I'm hoping for the best, of course, but the looming thought takes me some days. I don't do well with unknown, especially when it's my child. I just need some control, and if that's a name or a diagnosis, I can at least fight the fight.

So not to end this on a downer (sorry, thanks for the therapy), since of course it IS possible that Jax will be walking, talking, eating and breathing just like all the other kids walking into kindergarten, so I keep my chin up. And I know you all do too, so that helps. Thank you.

Never to leave us without a smile, here's Brady who decided to blow on his tongue to make crazy noises all day today.

I also keep finding Brady stealing every piece of paper he can to color on it. Here he is with the 10th envelope or so this week. Mind you, he's about 10 ft away from coloring books and note pads. Is it irony that he's lounging on the "naughty couch"? Hmmm, we may have to re-think that one.

If anyone would like to read about mitochondrial disease, this a great site with all the info you could ever want. http://www.umdf.org/site/c.otJVJ7MMIqE/b.5472191/k.BDB0/Home.htm

5 comments:

themaggers said...

Have you looked into one of these? It worked great for the little escape artist of the family I use to nanny for!

http://www.walmart.com/ip/Tots-In-Mind-Crib-Tent/6372421?sourceid=1500000000000003260330&ci_src=14110944&ci_sku=6372421.

erinlaughs said...

I was going to recommend crib tents as well. Although I think it depends greatly on the type of crib you have.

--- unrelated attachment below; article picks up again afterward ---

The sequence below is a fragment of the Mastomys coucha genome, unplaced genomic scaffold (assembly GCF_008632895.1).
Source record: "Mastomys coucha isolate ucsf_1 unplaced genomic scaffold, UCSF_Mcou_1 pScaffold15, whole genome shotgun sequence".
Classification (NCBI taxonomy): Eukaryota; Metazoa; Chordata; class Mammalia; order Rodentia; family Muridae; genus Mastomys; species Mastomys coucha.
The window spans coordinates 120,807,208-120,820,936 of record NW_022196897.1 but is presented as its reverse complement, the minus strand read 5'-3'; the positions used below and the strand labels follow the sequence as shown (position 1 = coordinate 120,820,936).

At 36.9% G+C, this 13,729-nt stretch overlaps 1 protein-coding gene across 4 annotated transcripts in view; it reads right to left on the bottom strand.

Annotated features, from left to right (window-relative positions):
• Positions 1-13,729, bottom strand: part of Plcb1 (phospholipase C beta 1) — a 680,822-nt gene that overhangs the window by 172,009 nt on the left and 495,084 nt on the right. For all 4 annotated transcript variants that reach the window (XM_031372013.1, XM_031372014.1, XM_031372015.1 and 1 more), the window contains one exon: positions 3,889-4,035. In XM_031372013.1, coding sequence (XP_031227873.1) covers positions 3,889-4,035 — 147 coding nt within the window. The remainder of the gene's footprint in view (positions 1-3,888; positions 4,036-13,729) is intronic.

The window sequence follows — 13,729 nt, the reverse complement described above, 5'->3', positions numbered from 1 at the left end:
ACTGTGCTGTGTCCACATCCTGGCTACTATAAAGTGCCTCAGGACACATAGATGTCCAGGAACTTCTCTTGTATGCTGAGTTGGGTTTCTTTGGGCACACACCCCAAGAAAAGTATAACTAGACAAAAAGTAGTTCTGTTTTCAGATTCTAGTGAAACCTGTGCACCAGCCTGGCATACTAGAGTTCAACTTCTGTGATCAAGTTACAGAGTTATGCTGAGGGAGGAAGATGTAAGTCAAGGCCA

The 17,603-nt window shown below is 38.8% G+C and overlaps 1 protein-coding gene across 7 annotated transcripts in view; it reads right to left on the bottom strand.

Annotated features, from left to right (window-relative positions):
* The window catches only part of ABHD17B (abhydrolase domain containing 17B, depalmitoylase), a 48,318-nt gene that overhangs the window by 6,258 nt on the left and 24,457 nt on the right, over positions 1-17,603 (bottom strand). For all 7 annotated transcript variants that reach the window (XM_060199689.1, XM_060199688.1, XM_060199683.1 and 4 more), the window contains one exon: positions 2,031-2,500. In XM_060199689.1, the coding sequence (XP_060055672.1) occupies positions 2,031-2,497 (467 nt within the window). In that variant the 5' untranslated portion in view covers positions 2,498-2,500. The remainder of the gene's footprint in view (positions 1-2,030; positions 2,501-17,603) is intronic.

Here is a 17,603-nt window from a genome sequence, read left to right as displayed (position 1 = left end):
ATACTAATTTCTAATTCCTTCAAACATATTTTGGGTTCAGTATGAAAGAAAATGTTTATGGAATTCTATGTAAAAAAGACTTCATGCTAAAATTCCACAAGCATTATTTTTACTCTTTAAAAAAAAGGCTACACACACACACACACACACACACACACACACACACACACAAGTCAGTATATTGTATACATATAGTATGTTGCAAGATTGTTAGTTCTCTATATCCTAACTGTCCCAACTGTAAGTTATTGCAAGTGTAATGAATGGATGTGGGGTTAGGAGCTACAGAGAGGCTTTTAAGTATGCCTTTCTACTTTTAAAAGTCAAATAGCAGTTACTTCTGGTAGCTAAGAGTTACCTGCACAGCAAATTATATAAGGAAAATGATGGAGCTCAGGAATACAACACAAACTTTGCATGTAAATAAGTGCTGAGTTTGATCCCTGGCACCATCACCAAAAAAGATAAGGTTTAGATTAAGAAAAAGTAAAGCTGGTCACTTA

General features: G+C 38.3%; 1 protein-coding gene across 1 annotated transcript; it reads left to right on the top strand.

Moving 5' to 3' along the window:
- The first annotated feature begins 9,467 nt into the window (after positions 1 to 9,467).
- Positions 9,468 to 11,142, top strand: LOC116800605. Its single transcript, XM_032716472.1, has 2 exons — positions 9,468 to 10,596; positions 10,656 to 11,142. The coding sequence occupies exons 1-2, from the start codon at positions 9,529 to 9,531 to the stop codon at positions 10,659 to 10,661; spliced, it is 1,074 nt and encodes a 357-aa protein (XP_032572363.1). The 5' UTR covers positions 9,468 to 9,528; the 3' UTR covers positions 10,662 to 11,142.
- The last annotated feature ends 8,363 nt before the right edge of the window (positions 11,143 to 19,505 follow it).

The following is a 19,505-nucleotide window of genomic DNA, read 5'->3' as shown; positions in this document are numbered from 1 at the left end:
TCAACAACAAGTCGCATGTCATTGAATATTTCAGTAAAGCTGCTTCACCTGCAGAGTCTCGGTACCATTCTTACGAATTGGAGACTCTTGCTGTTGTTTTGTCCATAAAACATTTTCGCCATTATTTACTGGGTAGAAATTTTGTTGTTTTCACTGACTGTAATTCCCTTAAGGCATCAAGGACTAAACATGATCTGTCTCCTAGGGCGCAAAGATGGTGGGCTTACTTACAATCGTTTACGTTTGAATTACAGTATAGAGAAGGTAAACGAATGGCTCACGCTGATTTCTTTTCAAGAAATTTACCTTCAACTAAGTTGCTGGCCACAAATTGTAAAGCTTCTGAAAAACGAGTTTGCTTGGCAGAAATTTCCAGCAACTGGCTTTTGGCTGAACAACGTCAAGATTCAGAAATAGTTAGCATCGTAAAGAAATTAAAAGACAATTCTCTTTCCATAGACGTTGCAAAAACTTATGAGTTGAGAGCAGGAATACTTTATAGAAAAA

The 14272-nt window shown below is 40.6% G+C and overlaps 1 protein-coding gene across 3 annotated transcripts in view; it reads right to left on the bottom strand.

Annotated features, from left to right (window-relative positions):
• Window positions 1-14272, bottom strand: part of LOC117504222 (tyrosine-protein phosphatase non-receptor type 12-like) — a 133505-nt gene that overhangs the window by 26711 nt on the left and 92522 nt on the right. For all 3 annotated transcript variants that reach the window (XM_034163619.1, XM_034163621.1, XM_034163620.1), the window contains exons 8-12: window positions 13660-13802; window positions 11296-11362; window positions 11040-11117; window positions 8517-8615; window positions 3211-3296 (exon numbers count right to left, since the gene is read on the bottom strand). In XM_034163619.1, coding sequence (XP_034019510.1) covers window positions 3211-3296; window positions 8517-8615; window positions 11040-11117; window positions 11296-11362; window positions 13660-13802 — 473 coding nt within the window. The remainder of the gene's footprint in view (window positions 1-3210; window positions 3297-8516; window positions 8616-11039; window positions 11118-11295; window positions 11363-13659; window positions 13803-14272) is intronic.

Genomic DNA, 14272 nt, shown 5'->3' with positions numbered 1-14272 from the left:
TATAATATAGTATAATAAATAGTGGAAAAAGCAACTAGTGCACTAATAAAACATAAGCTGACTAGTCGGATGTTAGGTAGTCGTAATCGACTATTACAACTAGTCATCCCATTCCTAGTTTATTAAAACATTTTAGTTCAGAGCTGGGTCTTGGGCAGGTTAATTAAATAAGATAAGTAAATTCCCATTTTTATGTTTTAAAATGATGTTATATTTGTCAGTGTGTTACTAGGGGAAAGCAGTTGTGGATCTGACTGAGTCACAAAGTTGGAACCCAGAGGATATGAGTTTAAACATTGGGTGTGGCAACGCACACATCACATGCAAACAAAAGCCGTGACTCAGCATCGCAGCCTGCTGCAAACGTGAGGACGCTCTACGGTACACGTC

When my girls started climbing out/into each other's cribs, we talked a lot about bedtime rules. No jumping, and stay in your crib.

Suzanne W. said...

Nikolas has Mito (complexes I, III, & V). I don't know that have the diagnosis made much difference for us except that there are so many things we avoid now during hospital visits. That info has made for much better and shorter stays. It's a scary process but knowledge is a very powerful thing and it may be worth it to go ahead & find out. (hugs) either way. Those little boys are super cute and such a blessing to those of us who read about them. :)

Regan said...

My son has an FOD, which is a mito disorder. He was diagnosed with the newborn screen, but as long as we stick to his protocol and he remains healthy he is great...any sort of gastric issue and we are in the hospital. Without his diagnosis he would have died at 10 months from a simple stomach flu, we have met amazing people through the mito family, and it may be worth it like Suzanne said to find out. I saw flipping through your blogbriefly that you seem to know Sara Eaton and Miley, they are Mito friends of ours as well and a great resource. Just wanted to say hi and introduce ourselves, your boys are adorable.

Kim M. said...

Crib tents are the way to go. My Brady and his twin climbed out a few times and we (specifically I) wasn't ready for them to be in toddler beds. We got the tents when they were almost 2 and they are still in them now at over 2 1/2. :) It's a great feeling to know EXACTLY where they are when I'm showering and sleeping.

Kim
from the multiples board on the bump